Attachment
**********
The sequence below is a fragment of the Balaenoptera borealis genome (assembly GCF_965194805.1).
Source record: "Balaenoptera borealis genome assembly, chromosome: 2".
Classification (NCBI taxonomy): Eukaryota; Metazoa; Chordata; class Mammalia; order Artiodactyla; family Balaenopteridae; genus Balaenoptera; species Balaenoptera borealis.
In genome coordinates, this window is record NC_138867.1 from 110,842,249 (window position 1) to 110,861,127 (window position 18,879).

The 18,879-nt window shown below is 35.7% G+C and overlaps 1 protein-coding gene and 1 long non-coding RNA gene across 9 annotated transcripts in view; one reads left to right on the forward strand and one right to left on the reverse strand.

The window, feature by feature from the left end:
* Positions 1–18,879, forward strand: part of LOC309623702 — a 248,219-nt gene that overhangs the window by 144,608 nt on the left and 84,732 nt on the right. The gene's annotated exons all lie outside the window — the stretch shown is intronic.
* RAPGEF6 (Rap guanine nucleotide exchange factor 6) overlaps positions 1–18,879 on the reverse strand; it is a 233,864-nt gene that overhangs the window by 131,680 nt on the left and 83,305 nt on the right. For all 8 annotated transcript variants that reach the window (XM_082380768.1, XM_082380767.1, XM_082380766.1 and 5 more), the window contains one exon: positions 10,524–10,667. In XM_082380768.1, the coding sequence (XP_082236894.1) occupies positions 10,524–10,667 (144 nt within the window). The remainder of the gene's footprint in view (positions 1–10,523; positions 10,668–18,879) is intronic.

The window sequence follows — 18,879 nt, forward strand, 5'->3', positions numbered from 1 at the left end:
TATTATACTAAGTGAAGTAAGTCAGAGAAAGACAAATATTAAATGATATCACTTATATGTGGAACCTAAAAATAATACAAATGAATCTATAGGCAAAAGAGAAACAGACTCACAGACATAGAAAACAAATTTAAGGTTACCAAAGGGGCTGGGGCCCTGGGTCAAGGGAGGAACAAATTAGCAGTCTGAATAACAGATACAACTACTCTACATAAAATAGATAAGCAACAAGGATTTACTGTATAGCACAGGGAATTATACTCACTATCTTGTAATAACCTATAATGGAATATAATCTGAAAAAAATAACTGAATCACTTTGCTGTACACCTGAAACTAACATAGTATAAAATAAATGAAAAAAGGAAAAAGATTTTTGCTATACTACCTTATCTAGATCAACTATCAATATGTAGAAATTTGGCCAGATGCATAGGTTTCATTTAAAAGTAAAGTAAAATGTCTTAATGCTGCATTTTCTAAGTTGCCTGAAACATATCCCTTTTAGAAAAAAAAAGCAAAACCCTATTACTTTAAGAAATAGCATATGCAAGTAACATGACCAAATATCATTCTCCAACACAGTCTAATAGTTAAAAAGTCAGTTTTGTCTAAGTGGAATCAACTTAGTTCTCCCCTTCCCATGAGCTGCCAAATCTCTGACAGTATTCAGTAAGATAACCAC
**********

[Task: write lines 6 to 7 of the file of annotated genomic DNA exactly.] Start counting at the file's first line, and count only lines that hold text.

The window, feature by feature from the left end:
* Positions 1–18,879, forward strand: part of LOC309623702 — a 248,219-nt gene that overhangs the window by 144,608 nt on the left and 84,732 nt on the right. The gene's annotated exons all lie outside the window — the stretch shown is intronic.